Five Facts on COVID Relief Fraud

Five Facts on COVID Relief Fraud

The Big Insight: Washington’s COVID relief funding was rife with fraud, and antiquated government technology was a big part of the problem.

As the COVID-19 pandemic struck the U.S. in early 2020, Congress quickly rushed through massive relief expenditures to keep businesses and workers afloat. In all, more than $5 trillion in COVID relief would be approved, and much of it provided a critical lifeline to American families and businesses. Unfortunately, the rush to get funds out, without proper controls and relying on antiquated technology to have enabled the largest government fraud in American history.

1. As much as $600 billion in federal COVID relief funding may have been lost to fraud.

Unemployment fraud alone could eventually reach $400 billion, much of which went to foreign criminals according to law enforcement. One individual collected benefits from 29 different states, and in 2020, Maryland alone detected more than 1.3 million fraudulent unemployment claims — equal to one-fifth of the state’s population. When the pandemic started, at least 12 states including California were using the 1960s programming language COBOL to process unemployment claims, and had a hard time finding programmers who knew the decades-old language.

2. In 2020, 75,180 emergency loans went to recipients on the Treasury Department’s “Do Not Pay” list.

The Economic Injury Disaster Loans in question totaled more than $3.1 billion. Beyond these loans, the Small Business Administration reported approving $14.3 billion “to accounts that differed from the original bank accounts listed on the loan applications” and $62.7 billion to applicants using the same address for multiple applications. SBA admitted that it “‘lowered the guardrails or relaxed internal controls” during the pandemic.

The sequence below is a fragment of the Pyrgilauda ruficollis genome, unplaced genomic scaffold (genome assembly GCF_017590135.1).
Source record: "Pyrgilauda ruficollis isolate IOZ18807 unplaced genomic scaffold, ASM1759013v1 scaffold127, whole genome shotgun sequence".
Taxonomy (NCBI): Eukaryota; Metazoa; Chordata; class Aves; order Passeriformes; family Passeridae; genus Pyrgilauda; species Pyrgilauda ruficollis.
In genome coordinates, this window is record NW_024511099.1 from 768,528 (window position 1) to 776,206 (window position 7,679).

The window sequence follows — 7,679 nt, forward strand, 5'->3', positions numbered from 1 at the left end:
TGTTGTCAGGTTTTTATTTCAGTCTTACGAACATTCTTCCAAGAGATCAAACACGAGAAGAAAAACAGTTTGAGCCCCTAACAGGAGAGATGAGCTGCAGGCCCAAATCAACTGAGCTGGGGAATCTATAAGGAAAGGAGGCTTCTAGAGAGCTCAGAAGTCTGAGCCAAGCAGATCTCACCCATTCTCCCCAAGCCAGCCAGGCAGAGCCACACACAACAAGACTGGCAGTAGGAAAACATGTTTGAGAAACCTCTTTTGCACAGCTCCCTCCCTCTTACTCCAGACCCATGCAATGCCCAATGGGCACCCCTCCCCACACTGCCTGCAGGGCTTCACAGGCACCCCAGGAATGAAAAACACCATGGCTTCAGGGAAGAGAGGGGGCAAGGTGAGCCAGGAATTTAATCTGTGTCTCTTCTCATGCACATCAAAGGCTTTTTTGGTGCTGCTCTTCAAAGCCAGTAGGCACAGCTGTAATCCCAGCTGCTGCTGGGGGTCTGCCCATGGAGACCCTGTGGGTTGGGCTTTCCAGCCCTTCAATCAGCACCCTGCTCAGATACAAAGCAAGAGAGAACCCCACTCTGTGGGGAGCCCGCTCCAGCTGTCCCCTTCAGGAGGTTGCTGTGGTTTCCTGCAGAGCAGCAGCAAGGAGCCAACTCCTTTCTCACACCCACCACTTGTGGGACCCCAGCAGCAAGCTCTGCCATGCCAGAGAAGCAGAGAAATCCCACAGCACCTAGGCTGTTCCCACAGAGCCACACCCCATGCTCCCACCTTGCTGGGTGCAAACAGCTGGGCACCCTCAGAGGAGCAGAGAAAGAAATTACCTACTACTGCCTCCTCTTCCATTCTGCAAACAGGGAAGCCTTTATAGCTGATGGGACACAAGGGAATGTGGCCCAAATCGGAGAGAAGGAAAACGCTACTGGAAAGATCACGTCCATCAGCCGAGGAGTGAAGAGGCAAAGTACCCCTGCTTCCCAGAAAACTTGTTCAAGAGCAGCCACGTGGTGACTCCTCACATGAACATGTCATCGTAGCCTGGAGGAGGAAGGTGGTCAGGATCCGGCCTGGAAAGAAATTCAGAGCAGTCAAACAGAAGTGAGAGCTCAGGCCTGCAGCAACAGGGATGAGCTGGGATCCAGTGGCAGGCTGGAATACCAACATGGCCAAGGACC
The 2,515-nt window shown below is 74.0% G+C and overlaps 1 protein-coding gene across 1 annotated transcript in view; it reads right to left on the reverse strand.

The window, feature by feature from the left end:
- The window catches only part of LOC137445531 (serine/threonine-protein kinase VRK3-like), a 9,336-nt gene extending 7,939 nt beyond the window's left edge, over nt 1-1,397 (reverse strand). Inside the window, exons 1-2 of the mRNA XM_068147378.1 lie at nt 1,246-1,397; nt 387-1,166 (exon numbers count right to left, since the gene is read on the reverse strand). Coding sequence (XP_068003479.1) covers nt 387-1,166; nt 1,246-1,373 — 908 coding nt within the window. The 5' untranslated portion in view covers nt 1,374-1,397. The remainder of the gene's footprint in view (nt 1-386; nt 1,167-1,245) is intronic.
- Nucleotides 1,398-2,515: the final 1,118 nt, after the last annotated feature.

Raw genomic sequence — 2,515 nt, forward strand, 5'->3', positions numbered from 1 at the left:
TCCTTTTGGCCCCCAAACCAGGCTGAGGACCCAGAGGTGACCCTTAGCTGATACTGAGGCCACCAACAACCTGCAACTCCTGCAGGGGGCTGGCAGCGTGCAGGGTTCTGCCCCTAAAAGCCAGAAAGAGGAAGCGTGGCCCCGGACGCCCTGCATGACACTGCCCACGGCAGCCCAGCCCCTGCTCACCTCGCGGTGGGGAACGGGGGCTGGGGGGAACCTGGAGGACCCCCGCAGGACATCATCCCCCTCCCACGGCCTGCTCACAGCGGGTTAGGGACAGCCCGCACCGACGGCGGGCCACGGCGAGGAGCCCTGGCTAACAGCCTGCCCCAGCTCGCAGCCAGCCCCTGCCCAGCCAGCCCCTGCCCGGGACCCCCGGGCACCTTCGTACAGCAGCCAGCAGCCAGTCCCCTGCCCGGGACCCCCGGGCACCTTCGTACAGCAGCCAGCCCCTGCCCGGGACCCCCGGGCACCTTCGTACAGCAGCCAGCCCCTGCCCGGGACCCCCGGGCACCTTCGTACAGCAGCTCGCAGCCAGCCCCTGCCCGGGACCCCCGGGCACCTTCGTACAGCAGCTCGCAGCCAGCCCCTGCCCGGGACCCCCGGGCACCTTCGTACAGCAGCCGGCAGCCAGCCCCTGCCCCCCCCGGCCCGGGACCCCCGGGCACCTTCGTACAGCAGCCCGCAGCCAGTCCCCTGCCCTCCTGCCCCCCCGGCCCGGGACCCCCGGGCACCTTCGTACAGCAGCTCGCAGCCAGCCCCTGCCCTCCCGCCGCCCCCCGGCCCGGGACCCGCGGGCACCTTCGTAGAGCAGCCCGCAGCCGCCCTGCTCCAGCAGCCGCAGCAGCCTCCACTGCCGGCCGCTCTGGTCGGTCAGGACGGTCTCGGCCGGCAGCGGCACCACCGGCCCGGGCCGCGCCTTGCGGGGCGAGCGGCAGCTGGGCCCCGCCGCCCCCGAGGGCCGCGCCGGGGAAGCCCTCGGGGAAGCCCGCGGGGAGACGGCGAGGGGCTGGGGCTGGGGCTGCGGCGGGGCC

3. One online lending platform sent 378 pandemic loans worth $7 million to fake companies.

Kabbage approved $20,833 each to fake farms named “Deely Nuts” and “Ritter Wheat Club.” Kabbage also approved a loan for a fake cattle ranch called “Beefy King” that listed a New Jersey beachfront community as its address.

4. A Nigerian fraud ring collected as much as $4.7 million in relief funds from just one state.

The scammers, dubbed “Scattered Canary” by cybersecurity researchers, filed at least 174 fraudulent claims in Washington State in the first two months of pandemic aid availability.

5. Approximately 1,500 people have so far been charged with pandemic aid fraud, with more than 450 convicted.

There are about 500 federal investigators focused on pandemic fraud. The Labor Department alone has more than 39,000 investigations underway — while the Small Business Administration estimates it may probe as many as two million loan applications. President Biden recently signed legislation that would extend the statute of limitations for certain kinds of COVID relief fraud from five to 10 years.

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